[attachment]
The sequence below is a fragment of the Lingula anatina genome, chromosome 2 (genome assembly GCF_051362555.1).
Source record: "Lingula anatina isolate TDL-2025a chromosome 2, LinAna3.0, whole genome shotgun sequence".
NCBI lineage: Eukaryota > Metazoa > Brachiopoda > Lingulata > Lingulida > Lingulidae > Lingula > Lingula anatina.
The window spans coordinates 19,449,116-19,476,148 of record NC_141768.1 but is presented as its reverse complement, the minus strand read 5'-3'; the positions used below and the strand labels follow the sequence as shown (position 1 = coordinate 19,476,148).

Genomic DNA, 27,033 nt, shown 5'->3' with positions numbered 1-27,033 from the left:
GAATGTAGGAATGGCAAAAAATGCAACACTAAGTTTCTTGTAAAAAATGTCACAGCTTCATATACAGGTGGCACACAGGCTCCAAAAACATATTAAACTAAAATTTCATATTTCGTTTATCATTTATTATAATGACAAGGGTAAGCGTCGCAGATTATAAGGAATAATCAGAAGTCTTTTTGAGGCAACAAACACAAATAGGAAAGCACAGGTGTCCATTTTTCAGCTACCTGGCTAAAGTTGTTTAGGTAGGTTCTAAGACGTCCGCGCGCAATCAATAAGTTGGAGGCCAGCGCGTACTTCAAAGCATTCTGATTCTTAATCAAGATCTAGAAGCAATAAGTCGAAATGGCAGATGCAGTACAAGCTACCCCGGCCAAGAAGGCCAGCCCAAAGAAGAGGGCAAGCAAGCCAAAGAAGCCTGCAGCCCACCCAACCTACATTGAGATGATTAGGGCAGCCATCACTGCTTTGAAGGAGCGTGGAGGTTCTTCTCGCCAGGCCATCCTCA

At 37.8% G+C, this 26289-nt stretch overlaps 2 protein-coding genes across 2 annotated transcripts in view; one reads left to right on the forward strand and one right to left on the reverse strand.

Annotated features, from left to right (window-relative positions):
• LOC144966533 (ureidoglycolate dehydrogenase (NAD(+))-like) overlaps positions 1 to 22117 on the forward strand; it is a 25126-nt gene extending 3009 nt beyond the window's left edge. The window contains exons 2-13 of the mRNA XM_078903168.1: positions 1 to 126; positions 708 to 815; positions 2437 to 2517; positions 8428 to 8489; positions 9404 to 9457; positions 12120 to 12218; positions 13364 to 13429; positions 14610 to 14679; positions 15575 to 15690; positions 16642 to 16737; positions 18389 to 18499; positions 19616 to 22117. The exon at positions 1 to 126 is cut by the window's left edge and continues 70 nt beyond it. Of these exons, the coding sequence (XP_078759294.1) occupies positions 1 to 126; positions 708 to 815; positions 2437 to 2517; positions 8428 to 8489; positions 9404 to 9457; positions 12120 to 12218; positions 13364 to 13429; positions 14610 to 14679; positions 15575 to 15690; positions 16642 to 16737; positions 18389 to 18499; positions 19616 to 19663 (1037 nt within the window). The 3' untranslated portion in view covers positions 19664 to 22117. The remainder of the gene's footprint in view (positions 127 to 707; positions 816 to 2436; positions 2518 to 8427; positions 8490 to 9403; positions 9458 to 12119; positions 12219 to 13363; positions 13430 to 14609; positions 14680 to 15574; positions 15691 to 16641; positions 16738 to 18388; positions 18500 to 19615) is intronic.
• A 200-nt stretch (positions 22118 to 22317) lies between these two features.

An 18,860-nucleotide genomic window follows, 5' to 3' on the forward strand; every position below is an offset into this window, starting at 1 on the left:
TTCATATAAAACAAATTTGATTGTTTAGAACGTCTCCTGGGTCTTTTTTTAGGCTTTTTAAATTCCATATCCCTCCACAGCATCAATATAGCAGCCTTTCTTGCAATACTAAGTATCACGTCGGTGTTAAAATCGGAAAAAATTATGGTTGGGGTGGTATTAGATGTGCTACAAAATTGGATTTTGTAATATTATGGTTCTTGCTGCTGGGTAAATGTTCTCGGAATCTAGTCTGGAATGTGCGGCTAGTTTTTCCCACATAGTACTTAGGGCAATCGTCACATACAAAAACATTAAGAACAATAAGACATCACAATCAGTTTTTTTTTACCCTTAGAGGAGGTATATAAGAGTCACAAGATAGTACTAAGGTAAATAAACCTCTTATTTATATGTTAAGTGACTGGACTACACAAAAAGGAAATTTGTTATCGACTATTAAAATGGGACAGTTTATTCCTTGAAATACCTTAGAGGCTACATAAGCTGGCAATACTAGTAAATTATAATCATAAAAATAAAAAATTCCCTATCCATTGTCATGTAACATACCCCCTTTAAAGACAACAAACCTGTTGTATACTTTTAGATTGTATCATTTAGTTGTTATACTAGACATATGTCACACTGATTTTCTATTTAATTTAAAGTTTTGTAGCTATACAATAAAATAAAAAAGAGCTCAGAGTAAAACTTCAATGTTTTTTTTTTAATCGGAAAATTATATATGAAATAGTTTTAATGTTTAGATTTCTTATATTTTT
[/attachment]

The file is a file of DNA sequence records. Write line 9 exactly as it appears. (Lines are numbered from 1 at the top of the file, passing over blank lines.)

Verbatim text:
• LOC144966533 (ureidoglycolate dehydrogenase (NAD(+))-like) overlaps positions 1 to 22117 on the forward strand; it is a 25126-nt gene extending 3009 nt beyond the window's left edge. The window contains exons 2-13 of the mRNA XM_078903168.1: positions 1 to 126; positions 708 to 815; positions 2437 to 2517; positions 8428 to 8489; positions 9404 to 9457; positions 12120 to 12218; positions 13364 to 13429; positions 14610 to 14679; positions 15575 to 15690; positions 16642 to 16737; positions 18389 to 18499; positions 19616 to 22117. The exon at positions 1 to 126 is cut by the window's left edge and continues 70 nt beyond it. Of these exons, the coding sequence (XP_078759294.1) occupies positions 1 to 126; positions 708 to 815; positions 2437 to 2517; positions 8428 to 8489; positions 9404 to 9457; positions 12120 to 12218; positions 13364 to 13429; positions 14610 to 14679; positions 15575 to 15690; positions 16642 to 16737; positions 18389 to 18499; positions 19616 to 19663 (1037 nt within the window). The 3' untranslated portion in view covers positions 19664 to 22117. The remainder of the gene's footprint in view (positions 127 to 707; positions 816 to 2436; positions 2518 to 8427; positions 8490 to 9403; positions 9458 to 12119; positions 12219 to 13363; positions 13430 to 14609; positions 14680 to 15574; positions 15691 to 16641; positions 16738 to 18388; positions 18500 to 19615) is intronic.